Mel Gibson divorce finalised by LA courts

Date: Dec 30, 2011

Actor and producer Mel Gibson has had his separation from wife Robyn Gibson finalised as a judge formally approved the couples divorce financial settlements on December 23 (local time).

It has been reported that the pair - who were married in 1980 - did not have a prenuptial agreement in place before they were wed.

Under California state law, couples who divorce without possessing these legal documents are required to split their assets evenly across both partners.

While the details of the arrangements made by Gibson and his ex-wife have been kept from public circulation by the courts, it has been reported that the separation has been valued at approximately $425 million - half of the actor's estimated wealth.

Neither of the couple was present at the proceedings when Superior Court Judge Mark Juhas approved the transfer, instead acting through their respective family lawyers.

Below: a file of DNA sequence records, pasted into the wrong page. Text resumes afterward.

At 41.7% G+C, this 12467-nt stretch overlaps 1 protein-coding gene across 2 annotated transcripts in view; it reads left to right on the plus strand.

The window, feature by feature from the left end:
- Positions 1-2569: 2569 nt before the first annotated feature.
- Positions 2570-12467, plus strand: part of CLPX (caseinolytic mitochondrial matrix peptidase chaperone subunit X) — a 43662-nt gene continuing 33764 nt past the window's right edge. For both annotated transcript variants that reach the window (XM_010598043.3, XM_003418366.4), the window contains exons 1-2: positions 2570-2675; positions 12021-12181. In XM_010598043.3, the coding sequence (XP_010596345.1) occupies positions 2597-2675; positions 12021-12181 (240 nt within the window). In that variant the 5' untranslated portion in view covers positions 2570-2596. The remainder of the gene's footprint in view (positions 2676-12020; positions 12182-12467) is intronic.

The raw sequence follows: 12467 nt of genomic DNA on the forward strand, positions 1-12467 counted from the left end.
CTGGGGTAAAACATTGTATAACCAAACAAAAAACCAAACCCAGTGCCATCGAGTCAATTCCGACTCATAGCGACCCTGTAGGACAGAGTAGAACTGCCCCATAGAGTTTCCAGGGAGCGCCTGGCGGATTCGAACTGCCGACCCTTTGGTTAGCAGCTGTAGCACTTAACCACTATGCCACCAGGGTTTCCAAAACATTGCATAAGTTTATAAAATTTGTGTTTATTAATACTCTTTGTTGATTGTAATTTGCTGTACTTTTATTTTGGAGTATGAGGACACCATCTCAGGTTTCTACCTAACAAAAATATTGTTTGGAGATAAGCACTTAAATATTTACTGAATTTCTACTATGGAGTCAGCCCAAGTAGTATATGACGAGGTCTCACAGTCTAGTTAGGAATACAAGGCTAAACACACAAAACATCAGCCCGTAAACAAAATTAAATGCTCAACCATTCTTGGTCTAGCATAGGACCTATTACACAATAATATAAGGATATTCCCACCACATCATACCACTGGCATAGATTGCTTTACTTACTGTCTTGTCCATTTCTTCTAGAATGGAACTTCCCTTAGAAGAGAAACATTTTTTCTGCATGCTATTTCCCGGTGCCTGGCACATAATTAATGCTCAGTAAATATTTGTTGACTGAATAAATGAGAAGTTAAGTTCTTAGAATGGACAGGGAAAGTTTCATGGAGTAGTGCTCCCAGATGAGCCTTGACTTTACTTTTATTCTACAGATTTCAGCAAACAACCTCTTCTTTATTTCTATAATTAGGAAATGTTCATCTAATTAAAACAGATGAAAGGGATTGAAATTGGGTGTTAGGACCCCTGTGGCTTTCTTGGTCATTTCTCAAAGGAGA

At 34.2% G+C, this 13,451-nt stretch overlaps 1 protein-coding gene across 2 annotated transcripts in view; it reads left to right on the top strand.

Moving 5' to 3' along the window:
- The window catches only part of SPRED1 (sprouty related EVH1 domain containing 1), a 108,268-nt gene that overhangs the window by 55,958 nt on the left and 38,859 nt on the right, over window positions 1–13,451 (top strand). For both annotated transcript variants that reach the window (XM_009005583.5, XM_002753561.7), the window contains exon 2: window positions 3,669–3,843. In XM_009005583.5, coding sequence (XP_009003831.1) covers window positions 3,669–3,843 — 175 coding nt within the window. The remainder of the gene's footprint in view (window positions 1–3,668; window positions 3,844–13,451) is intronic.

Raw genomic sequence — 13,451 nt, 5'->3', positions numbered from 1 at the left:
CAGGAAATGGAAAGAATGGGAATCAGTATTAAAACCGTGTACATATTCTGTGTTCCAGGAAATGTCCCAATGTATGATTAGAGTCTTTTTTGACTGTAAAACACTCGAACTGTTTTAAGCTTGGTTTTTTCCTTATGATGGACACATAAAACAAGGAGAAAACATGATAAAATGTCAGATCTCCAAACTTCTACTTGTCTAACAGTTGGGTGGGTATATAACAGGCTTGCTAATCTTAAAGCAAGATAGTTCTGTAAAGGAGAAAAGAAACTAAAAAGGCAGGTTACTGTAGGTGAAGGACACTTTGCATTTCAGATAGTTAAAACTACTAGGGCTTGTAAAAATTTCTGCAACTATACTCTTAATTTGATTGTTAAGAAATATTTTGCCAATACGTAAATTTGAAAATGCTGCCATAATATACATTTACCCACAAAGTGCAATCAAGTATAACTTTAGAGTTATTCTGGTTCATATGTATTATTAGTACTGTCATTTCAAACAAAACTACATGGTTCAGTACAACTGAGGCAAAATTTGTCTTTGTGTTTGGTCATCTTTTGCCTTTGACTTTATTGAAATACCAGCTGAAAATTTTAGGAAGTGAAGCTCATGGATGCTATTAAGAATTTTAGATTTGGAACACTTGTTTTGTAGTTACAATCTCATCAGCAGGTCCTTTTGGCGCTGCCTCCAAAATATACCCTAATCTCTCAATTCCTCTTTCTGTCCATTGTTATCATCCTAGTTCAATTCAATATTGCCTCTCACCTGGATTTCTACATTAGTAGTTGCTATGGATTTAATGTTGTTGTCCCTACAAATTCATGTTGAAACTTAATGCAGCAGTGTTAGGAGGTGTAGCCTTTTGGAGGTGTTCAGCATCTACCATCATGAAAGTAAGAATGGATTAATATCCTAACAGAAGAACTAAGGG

While the public documents available indicate that the settlement becomes effective on January 9 2012, it has been reported that Gibson's wife has already returned to her previous surname of Moore.

Of the couple's seven children, only their 12-year-old son is young enough to be the subject of a child custody agreement - with the remaining six being over the age of 18 years.

Such an arrangement was not covered by these court proceedings - however it has been reported that the boy is currently living with his mother.

Gibson has an eighth child - a two-year-old daughter- with Russian-born pianist and teacher Oksana Grigorieva.

The pair was reportedly involved in a relationship for some time before 2010, when they parted ways.

Official documents submitted to the courts by Gibson show that he and his former wife had originally separated in 2006, citing irreconcilable differences as the grounds for their divorce.

In Australia the policy of a no-fault separation means that the reasons for a legal division to take place are different from those in the US.

The only grounds for a divorce to be accepted by local courts is "the irreparable breakdown of a relationship" as evidenced by the couple living separately for a period of no less than 12 consecutive months.

In addition, the laws that govern the division of assets - such as cash, property and investments - in the event of a separation are also different.

As an example, a couple who are able to reach an agreement on how their combined wealth should be divided are able to have their decision acted upon without requiring external arbitration.